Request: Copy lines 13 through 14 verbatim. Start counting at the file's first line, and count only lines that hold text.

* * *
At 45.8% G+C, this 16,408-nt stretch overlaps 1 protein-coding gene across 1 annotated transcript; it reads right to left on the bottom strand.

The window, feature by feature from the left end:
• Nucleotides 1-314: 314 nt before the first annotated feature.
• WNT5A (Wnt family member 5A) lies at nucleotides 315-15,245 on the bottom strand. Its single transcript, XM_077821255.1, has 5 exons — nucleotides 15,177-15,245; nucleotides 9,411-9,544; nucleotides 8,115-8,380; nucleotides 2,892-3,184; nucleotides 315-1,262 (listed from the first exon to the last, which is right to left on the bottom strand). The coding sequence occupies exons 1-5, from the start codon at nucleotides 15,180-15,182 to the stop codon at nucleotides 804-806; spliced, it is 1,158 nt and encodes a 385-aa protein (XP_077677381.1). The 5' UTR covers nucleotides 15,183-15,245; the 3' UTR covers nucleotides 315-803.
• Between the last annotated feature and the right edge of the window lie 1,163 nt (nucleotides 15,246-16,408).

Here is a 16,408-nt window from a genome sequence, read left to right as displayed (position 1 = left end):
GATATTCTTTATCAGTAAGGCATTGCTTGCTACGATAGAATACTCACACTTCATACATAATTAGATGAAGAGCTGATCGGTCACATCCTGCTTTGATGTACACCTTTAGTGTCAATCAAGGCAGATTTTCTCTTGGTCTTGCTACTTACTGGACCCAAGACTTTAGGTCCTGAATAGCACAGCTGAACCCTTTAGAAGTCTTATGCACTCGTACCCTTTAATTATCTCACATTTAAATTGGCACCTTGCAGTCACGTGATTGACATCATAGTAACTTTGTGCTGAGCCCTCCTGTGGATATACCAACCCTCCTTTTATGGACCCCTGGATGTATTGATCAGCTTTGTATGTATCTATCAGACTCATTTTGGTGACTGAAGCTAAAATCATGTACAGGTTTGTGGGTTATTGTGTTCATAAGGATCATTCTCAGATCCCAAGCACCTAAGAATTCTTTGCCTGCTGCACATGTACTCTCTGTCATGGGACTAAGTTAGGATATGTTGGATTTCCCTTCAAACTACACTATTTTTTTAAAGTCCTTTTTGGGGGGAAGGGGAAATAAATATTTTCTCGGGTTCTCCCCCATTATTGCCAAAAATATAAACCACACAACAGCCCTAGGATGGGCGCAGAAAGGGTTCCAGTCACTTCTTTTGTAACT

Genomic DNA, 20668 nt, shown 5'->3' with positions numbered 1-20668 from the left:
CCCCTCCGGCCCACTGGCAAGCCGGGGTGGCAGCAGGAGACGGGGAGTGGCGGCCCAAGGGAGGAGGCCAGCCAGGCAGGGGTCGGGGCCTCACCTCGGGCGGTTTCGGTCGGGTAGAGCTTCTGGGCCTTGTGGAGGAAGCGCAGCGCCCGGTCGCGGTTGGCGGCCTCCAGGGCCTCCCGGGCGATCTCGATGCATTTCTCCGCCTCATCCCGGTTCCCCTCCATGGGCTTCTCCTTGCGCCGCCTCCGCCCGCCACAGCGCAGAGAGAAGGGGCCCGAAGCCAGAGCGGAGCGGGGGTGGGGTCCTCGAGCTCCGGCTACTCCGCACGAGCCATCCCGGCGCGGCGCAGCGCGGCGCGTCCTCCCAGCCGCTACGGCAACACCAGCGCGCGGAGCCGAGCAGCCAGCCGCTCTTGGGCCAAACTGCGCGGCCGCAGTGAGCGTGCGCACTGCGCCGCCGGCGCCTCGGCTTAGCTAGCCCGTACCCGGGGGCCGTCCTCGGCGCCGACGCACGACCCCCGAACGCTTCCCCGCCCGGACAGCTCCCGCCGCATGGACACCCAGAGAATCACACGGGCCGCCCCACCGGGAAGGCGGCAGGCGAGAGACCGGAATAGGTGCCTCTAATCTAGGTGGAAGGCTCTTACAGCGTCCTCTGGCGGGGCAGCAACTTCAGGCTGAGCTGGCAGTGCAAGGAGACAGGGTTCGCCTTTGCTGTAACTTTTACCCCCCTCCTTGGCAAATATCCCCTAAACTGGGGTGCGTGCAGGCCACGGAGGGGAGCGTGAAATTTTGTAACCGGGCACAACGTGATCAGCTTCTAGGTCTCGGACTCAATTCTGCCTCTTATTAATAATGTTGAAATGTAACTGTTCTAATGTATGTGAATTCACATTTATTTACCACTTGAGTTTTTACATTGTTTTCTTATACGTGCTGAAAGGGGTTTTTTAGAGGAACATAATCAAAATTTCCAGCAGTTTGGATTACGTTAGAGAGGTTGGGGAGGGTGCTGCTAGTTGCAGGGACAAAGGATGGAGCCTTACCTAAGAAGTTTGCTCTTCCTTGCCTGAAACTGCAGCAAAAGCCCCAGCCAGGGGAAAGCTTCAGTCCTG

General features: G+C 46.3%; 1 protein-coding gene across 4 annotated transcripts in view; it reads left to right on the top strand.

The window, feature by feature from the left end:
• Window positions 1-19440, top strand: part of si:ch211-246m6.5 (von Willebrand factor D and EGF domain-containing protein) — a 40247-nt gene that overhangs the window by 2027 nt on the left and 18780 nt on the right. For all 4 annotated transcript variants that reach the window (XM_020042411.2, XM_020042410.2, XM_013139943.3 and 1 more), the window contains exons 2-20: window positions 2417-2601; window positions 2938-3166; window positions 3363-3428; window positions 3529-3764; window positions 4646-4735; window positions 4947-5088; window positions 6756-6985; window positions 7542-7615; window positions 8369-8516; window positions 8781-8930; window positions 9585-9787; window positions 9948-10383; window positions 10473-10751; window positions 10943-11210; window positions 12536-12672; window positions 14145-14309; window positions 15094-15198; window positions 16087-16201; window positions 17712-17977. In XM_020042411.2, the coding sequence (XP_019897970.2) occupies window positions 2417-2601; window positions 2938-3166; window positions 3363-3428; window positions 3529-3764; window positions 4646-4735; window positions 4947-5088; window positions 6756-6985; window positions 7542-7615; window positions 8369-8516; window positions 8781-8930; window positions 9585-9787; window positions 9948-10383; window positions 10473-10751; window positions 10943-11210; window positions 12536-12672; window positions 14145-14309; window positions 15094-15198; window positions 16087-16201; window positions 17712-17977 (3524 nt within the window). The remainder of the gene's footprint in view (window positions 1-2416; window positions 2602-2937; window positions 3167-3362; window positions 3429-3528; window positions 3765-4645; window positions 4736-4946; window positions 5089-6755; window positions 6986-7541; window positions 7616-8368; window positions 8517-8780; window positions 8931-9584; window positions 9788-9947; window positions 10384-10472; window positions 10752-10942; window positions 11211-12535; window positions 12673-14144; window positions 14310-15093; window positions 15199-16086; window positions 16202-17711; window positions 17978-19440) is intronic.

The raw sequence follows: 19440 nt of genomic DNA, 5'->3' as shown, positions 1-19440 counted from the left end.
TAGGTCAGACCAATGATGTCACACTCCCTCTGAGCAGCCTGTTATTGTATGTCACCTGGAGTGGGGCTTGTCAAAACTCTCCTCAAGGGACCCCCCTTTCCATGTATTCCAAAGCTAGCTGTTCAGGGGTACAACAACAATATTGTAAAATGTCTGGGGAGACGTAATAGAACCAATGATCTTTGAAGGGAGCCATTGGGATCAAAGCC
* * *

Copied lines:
The raw sequence follows: 19440 nt of genomic DNA, 5'->3' as shown, positions 1-19440 counted from the left end.
TAGGTCAGACCAATGATGTCACACTCCCTCTGAGCAGCCTGTTATTGTATGTCACCTGGAGTGGGGCTTGTCAAAACTCTCCTCAAGGGACCCCCCTTTCCATGTATTCCAAAGCTAGCTGTTCAGGGGTACAACAACAATATTGTAAAATGTCTGGGGAGACGTAATAGAACCAATGATCTTTGAAGGGAGCCATTGGGATCAAAGCC